What is just as telling, but lost in the rush to point out Mr. Pence’s ill-timed declaration of defeat, are the comments made by the Vice President immediately following his boast of victory, which bear examination and scrutiny as well.

Toward Understanding the Actions of the Islamic State and Other Jihadist Groups as Military Doctrine

Ido Levy

After over a decade and a half of the “War on Terror,” the United States and its allies have discovered the difficulty of fighting insurgent terrorist organizations like al-Qaeda and the Taliban. Operating from hard-to-reach areas, such as mountains and deserts, exploiting lack of effective government control, and leveraging support from local populations, these organizations have developed a way of war that defies even U.S. military efforts.[1]

The rise of the Islamic State (IS) over the past five years has posed a new jihadist approach to warfare. This new way of war directly translates the organization’s ideology, based on a radical interpretation of Islamic theology, into military strategy and does not differentiate between its political ends and military means. The IS approach poses a formidable new challenge to world security.

In this article, I conceptualize IS’s new way of war as “perpetual jihad” as opposed to the traditional “conventional jihad” practiced by other jihadist groups.[2] I discuss the global jihadist movement to illuminate the actors involved in the development of jihadist ways of war. I then expound on conventional jihad before using it as a basis for understanding perpetual jihad. My analysis aims to understand the jihadist movement in general and IS in particular and set the groundwork for the composition of coherent jihadist military doctrines. 

Saudi Arabia: We’ll Pump The World’s Very Last Barrel Of Oil – Analysis

By Tsvetana Paraskova

Saudi Arabia isn’t buying the peak oil demand narrative.

OPEC’s largest producer continues to expect global oil demand to keep rising at least by 2040 and sees itself as the oil producer best equipped to continue meeting that demand, thanks to its very low production costs.

Saudi Arabia will be the one to pump the last barrel of oil in the world, but it doesn’t see the ‘last barrel of oil’ being pumped for decades and decades to come.

This Time It’s Russia’s Emails Getting Leaked

Kevin Poulsen

The Russian oligarchs and Kremlin apparatchiks spared by WikiLeaks in the past will not be so lucky this week, when transparency activists drop a massive archive of leaked docs.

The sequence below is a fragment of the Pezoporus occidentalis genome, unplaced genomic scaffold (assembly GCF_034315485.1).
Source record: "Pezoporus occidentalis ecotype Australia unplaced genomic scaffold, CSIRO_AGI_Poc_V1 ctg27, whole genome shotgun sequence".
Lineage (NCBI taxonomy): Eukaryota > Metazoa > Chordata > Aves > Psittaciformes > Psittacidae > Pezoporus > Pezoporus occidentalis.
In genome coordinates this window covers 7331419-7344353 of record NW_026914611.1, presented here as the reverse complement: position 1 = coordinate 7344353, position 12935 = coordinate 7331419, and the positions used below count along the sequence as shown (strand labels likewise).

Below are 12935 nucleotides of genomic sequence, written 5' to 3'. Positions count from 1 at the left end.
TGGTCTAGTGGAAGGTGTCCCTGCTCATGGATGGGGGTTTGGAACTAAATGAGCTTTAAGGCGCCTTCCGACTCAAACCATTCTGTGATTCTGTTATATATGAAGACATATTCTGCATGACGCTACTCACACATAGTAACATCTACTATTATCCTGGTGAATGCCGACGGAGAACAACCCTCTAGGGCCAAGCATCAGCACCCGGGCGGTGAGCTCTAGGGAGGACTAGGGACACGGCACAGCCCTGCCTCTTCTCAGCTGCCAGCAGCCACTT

Russian oligarchs and Kremlin apparatchiks may find the tables turned on them later this week when a new leak site unleashes a compilation of hundreds of thousands of hacked emails and gigabytes of leaked documents. Think of it as WikiLeaks, but without Julian Assange’s aversion to posting Russian secrets.

The site, Distributed Denial of Secrets, was founded last month by transparency activists. Co-founder Emma Best said the Russian leaks, slated for release Friday, will bring into one place dozens of different archives of hacked material that, at best, have been difficult to locate, and in some cases appear to have disappeared entirely from the web.

Can Governments Wrestle Power Back From Big Tech?


On September 10, 2015, a small crowd gathered outside a refugee reception center in Berlin. In front of a pink-brick building, Germany’s chancellor, Angela Merkel, leaned into a huddle of media microphones and began to talk about an historic refugee policy that would welcome nearly one million asylum seekers in that year alone.

Anas Modamani was not the only refugee to take a selfie with Merkel that day, but his was the only photo to become a target for trolls on social media. The image of Merkel smiling in her pale blue blazer, and Modamani posing in a khaki jacket, was attached to fake news stories that exploded across Facebook. He was branded one of the suicide bombers in the 2016 Brussels bombings, and then labeled a perpetrator in the Berlin Christmas market attack. Social media turned him into a terrorist, but Facebook refused to take down the photo because it did not violate community standards.

Russia-Ukraine Gas Transit Talks Look Ahead Post-2020

By: Vladimir Socor